O. J. Santiago

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O. J. Santiago
No. 88, 80, 87, 83
Position:Tight end
Personal information
Born: (1974-04-04) April 4, 1974 (age 50)
Whitby, Ontario, Canada
Height:6 ft 7 in (2.01 m)
Weight:265 lb (120 kg)
Career information
High school:St. Michael's College School (Toronto, Ontario)
College:Kent State
NFL draft:1997 / Round: 3 / Pick: 70
CFL Draft:1997 / Round: 5 / Pick: 40
Career history
As a player:
 * Offseason and/or practice squad member only
As a coach:
Career highlights and awards
Career NFL statistics
Games played:78
Receiving yards:1,041
Receiving TDs:9
Player stats at PFR · CFL.ca (archive)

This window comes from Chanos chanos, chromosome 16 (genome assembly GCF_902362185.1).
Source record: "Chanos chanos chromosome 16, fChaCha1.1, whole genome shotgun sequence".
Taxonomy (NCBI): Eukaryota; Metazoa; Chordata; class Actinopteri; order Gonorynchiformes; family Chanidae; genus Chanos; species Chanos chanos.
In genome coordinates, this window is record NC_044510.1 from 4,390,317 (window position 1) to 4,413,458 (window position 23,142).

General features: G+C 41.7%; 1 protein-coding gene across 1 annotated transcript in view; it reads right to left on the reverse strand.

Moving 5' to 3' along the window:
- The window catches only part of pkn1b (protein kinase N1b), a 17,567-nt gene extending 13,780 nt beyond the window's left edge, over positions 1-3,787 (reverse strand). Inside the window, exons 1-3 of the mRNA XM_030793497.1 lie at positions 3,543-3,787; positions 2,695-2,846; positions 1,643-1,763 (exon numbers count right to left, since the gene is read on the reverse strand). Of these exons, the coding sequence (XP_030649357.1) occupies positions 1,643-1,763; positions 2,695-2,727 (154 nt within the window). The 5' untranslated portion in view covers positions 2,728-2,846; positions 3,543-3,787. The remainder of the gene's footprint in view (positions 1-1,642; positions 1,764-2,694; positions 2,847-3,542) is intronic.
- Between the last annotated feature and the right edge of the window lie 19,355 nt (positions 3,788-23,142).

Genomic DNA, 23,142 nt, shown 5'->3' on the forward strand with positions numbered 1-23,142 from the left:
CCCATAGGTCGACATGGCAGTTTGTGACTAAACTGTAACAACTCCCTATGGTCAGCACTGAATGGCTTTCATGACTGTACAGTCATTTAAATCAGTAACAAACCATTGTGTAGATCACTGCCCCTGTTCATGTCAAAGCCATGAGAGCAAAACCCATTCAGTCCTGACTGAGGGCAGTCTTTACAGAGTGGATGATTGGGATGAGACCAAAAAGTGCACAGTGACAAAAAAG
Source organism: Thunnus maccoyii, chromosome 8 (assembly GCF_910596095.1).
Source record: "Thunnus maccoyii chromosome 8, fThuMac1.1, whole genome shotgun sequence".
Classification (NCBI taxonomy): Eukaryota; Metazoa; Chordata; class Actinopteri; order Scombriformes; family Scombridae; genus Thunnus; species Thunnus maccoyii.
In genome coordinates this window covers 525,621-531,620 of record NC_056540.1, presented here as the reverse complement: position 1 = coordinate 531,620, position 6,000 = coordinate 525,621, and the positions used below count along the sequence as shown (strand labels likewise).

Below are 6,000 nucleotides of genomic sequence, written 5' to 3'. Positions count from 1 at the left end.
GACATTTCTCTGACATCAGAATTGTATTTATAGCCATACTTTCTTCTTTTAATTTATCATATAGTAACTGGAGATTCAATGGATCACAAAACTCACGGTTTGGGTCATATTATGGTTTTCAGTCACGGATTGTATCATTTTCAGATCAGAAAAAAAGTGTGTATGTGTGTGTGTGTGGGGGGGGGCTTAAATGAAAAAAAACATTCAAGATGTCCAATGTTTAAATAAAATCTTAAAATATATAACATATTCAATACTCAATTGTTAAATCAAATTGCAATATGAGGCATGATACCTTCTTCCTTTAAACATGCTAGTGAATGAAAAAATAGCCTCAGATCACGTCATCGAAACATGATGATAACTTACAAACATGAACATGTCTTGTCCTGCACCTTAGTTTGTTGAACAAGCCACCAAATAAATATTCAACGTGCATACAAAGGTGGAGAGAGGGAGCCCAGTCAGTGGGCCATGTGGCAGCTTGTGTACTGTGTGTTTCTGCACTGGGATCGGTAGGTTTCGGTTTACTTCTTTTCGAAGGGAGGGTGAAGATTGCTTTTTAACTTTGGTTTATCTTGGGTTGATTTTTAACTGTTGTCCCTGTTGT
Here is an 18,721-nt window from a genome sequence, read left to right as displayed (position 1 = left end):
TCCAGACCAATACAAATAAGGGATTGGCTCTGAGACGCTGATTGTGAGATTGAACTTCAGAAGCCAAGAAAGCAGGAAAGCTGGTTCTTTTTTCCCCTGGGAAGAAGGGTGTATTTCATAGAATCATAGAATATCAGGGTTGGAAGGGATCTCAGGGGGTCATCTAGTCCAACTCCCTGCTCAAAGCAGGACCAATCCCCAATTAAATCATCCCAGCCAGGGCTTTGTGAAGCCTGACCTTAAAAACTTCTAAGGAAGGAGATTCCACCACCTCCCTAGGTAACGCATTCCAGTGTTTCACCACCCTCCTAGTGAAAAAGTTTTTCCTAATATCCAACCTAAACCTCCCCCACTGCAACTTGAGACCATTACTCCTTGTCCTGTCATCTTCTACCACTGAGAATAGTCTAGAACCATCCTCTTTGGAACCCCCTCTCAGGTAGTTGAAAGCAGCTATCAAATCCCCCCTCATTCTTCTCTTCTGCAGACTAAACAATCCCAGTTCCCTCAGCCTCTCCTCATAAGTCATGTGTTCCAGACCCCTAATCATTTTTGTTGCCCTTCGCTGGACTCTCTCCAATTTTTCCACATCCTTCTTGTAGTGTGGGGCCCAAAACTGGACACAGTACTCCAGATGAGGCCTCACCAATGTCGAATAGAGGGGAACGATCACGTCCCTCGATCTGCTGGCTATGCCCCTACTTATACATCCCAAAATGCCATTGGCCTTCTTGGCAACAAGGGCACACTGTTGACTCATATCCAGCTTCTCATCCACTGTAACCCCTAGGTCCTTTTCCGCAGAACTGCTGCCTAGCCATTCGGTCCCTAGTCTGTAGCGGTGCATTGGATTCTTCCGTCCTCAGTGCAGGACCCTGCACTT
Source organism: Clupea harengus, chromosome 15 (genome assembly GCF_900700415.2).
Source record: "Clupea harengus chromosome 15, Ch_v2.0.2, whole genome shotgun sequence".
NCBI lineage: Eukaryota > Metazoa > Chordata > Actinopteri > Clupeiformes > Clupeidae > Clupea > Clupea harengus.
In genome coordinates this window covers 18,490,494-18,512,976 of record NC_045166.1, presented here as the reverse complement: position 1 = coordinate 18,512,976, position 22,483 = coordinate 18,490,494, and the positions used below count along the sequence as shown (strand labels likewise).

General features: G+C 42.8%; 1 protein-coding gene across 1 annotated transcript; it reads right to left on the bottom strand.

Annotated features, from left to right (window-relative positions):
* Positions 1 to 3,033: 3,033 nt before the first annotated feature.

Otis Jason Santiago (born April 4, 1974) is a Canadian former professional football player who was a tight end in the National Football League (NFL) for the Atlanta Falcons, Dallas Cowboys, Oakland Raiders and Cleveland Browns. He also was a member of the Montreal Alouettes in the Canadian Football League (CFL). He played college football for the Kent State Golden Flashes.

Early years[edit]

Santiago who is of Puerto Rican and Dominican descent,[1] attended St. Michael's College School in Toronto, where he was an All-Canadian first-team tight end. He played both ways also starting on the defensive line, while returning kickoffs and punts as well. He helped his school win 2 district titles. As a senior, he was named to the Toronto Sun and Toronto Star All-star football teams.

He contributed to the school winning a pair of district championships in basketball. He competed in track in the shot put and discus throw.

College career[edit]